Completion (including delay and cost overrun) risk

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Description (What is the Risk)

The risk of commissioning the asset on time and on budget and the consequences of missing either of those two criteria.

Risk Allocation (Who typically bears the risk)

Allocation: Public Private Shared
Rationale

The Private Partner will bear principal responsibility for delay and cost overrun risk, and will typically manage this through the engagement of a suitable EPC contractor.

The principal risk arising out of delay will be a delay liquidated damages payable to the contracting authority under the power purchase agreement, termination of the power purchase agreement after, loss of expected revenue, ongoing costs of financing construction and extended site costs.

A scheduled COD is fixed under the power purchase agreement. Failure to commence the commercial operation within the scheduled COD will result in the Private Partner being subject to delay liquidated damages, calculated on a daily basis and paid by deduction of a performance security placed with the contracting authority. Once the performance security has been fully deducted, and the facility has still not commenced its commercial operation, the power purchase agreement will be terminated.

In addition, any delay in achieving commercial operation of the facility will have the practical effect of a shorter term of the power purchase agreement, as the operating period of the power purchase agreement will be a certain period from the scheduled COD.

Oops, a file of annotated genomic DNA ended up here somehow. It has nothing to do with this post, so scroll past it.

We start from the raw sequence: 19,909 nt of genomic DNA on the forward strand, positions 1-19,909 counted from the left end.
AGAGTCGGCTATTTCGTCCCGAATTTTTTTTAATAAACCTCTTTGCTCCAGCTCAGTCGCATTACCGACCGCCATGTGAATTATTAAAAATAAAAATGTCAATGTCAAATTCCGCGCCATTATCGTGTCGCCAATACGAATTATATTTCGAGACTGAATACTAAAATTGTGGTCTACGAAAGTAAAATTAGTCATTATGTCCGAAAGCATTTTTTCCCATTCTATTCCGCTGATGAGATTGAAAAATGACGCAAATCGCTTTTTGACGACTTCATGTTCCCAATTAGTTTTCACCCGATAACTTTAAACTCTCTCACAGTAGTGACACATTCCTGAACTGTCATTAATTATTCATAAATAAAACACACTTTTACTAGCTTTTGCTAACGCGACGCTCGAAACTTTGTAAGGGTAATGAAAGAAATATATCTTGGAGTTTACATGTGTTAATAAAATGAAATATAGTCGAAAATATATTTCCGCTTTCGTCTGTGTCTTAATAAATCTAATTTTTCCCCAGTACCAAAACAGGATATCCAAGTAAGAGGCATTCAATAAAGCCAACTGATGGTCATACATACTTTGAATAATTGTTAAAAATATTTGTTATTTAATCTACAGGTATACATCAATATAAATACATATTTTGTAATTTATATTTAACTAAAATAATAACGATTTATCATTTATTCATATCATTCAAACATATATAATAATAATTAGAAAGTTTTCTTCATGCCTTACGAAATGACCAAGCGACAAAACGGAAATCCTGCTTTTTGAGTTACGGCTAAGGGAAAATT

The Private Partner is best placed to integrate complex civil works, the delivery and commissioning of parts, despatching and operations, and preventative and lifecycle maintenance to ensure a reliable and punctual service for an efficient price. This may be managed through a single EPC joint venture or by the Private Partner managing a series of works, supply and operation/commissioning contracts.

The Private Partner will be expected to demonstrate adequate system performance before it is allowed to fully operate the system.

Mitigation Measures (What can be done to minimize the risk)

Generally, the Private Partner will seek to pass risks associated with delay in achieving commercial operation on to the EPC contractor in order to minimise potential impact on the project. EPC Contracts will often contain liquidated damages and financial penalties and can assist in enforcing construction deadlines.

Typically, the amount of the delay liquidated damages to be paid by the EPC contractor under the EPC Contracts will factor in the delay liquidated damages which the Private Partner is required to pay to the contracting authority under the power purchase agreement and the financing costs of the project during the period of the delay.

In relation to commissioning and connection to the grid, the EPC contract should contain an obligation that the EPC contractor design and construct the facility so as to be compliant with the relevant codes (as required in terms of the relevant Government agreements) and that the EPC contractor assists the Private Partner in providing the information required to evidence compliance with the codes (as defined in the relevant Government agreement).